Ecology for Economy: By Richard Mahapatra


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Ecology for Economy: By Richard Mahapatra

  1. 1. Towards Green Villages: Biomass imperatives
  2. 2. Conspiracy of poverty <ul><li>India’s poverty line: Rs. 12/day in rural. Rs.18/day in urban India </li></ul><ul><li>More than 300 million people below this line (70% in rural) </li></ul><ul><li>Poverty > getting chronic, concentrated </li></ul><ul><li>Natural resource rich areas the poorest (60%) </li></ul>
  3. 3. Deep distress <ul><li>Economy grows at around 9%, agriculture at 2.3 % </li></ul><ul><ul><li>Food grain available: 152 kg /person (rural). 23 kg less than in 90s </li></ul></ul><ul><ul><li>30% households eat less than 1,700 kilo calories per day/person </li></ul></ul><ul><ul><li>Rural poor spend 70 percent of income on food. Starvation </li></ul></ul><ul><li>57% of land facing degradation (increase of 53 percent since 1994) </li></ul><ul><ul><li>Impact esp. on common lands & rain fed areas. About 68 percent of the net sown area drought prone . </li></ul></ul><ul><li>60% of cultivable areas are rainfed (no irrigation). Produce 42% of food </li></ul><ul><ul><li>2.5tons/ha productivity </li></ul></ul><ul><li>80 % of India’s landholding is less than one hectare </li></ul><ul><ul><li>The average annual land fragmentation is 2.7/land holding </li></ul></ul><ul><ul><li>33% landless (22% in 1991-92) </li></ul></ul><ul><ul><li>Every second farmer today indebted. Suicides </li></ul></ul>
  4. 4. <ul><li>Decreasing agricultural yields increase demands on biomass </li></ul><ul><ul><li>impact fodder and fuel availability. </li></ul></ul><ul><li>Poor agriculture = less cow dung (fertiliser) and agriculture residues (fuel and fodder). More stress on fuel wood. More stress on forests. Vicious circle </li></ul><ul><li>How to eke out sustainable livelihoods </li></ul><ul><li>from shrinking resources </li></ul>
  5. 5. The land-energy matrix in a Himalayan village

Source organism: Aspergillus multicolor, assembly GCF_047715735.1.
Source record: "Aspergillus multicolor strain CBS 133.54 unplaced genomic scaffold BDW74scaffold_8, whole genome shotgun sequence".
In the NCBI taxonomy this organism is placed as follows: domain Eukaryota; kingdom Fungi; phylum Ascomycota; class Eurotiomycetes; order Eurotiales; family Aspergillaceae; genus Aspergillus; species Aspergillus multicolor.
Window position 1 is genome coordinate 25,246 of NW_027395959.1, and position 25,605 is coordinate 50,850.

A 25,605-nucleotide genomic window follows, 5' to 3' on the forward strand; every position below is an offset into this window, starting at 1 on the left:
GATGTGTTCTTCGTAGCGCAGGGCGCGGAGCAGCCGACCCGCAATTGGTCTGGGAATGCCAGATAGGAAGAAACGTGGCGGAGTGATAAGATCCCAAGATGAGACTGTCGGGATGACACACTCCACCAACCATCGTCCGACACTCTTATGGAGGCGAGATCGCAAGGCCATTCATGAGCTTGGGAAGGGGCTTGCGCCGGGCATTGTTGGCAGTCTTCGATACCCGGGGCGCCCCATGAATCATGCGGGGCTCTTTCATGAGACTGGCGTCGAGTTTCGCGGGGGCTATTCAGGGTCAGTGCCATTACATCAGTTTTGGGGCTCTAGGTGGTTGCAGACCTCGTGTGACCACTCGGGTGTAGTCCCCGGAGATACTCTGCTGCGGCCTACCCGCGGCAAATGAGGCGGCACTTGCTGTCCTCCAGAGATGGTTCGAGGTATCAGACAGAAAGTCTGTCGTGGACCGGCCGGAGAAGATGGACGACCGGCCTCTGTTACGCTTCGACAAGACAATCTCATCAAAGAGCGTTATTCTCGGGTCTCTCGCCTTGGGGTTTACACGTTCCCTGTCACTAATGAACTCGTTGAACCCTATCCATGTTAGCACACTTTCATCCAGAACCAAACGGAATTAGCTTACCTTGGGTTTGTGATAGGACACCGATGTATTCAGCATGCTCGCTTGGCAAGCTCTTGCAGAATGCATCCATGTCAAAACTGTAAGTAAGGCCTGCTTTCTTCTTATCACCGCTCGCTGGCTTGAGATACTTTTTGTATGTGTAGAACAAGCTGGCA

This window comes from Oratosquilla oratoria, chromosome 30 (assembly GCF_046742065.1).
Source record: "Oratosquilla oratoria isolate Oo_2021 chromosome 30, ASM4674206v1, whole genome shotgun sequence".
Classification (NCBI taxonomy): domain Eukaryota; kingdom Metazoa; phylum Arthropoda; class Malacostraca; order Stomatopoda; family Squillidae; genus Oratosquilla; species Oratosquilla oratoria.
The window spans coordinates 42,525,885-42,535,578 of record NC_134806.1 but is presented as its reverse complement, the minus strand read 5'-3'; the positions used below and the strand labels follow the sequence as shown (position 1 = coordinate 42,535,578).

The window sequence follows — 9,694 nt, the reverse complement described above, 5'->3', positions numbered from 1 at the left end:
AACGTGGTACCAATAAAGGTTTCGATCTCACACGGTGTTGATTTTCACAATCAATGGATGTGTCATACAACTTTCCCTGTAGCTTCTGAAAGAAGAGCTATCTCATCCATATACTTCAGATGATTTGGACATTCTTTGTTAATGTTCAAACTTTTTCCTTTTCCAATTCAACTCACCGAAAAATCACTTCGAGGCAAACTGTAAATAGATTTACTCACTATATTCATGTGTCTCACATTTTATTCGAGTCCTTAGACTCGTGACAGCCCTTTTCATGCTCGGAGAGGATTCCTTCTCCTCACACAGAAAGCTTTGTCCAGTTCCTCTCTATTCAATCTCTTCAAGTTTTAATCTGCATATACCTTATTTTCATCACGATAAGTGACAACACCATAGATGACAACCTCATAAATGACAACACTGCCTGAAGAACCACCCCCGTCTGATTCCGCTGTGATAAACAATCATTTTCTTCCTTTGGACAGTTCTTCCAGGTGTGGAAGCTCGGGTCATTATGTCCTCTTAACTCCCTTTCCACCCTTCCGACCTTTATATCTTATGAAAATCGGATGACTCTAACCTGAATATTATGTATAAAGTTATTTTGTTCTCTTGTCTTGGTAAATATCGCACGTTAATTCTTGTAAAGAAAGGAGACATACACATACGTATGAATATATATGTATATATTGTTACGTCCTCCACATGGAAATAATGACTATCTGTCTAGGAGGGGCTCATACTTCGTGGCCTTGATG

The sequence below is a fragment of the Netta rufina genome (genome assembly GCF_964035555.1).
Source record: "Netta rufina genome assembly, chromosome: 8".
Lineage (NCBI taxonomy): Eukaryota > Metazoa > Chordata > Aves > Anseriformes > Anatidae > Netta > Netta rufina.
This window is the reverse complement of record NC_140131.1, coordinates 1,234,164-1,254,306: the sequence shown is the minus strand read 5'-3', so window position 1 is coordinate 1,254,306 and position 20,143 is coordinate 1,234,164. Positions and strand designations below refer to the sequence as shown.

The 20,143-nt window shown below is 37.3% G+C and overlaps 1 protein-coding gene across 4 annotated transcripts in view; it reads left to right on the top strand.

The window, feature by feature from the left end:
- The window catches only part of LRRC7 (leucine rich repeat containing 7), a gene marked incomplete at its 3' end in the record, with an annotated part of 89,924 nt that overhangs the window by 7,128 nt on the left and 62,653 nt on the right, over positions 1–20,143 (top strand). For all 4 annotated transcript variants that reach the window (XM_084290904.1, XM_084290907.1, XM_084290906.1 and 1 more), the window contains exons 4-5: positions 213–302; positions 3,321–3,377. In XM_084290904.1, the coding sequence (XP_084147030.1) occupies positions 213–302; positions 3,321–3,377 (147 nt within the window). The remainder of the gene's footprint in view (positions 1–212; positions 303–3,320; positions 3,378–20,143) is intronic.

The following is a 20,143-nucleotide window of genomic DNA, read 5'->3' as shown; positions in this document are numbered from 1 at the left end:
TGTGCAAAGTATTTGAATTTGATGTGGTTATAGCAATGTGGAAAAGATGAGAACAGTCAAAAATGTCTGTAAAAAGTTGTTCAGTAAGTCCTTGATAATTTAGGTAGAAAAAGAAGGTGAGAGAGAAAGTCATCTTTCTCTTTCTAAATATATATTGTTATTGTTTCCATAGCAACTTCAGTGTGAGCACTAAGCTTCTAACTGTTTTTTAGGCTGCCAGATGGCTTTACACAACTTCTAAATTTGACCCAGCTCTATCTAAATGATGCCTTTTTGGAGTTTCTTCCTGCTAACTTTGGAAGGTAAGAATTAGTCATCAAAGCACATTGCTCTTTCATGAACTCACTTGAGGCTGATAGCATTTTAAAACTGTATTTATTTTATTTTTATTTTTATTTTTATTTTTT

7. 7. India: a biomass economy <ul><li>Ecology contributes 80 percent of income of poor </li></ul><ul><li>Around 29 percent of ‘national wealth’ sustains 60 percent of population </li></ul><ul><li>The ‘informal’ sector employs 92 percent of India. Private and public together only 8 percent </li></ul><ul><li>Over 60% people depend on agriculture, fisheries and forests </li></ul><ul><li>Agriculture: directly employs 234 million people </li></ul>
  8. 8. Forest-based livelihoods <ul><li>Forests directly employ 100 million people (250 mill. indirectly ) </li></ul><ul><li>Support 30% of fodder needs </li></ul><ul><li>Contribute to 40% of India’s energy needs (more than 80% in rural areas). 14 million headloaders. Environmental villain? </li></ul><ul><li>Minor produce , major impact </li></ul><ul><ul><li>Tendu leaf collection (90 days employment to 7.5 million people + employs more than 3 million people in bidi processing </li></ul></ul><ul><ul><li>Lac (resin) production employs 3 million people </li></ul></ul><ul><ul><li>About a million people dependent on sericulture </li></ul></ul><ul><ul><li>Bamboo: Ten million employed </li></ul></ul><ul><ul><li>Tassar silk cultivation: 126,000 households involved </li></ul></ul><ul><ul><li>Reeds (for making mats): More than 300,000 people involved </li></ul></ul><ul><ul><li>Gum collection employs 300,000 persons/day </li></ul></ul>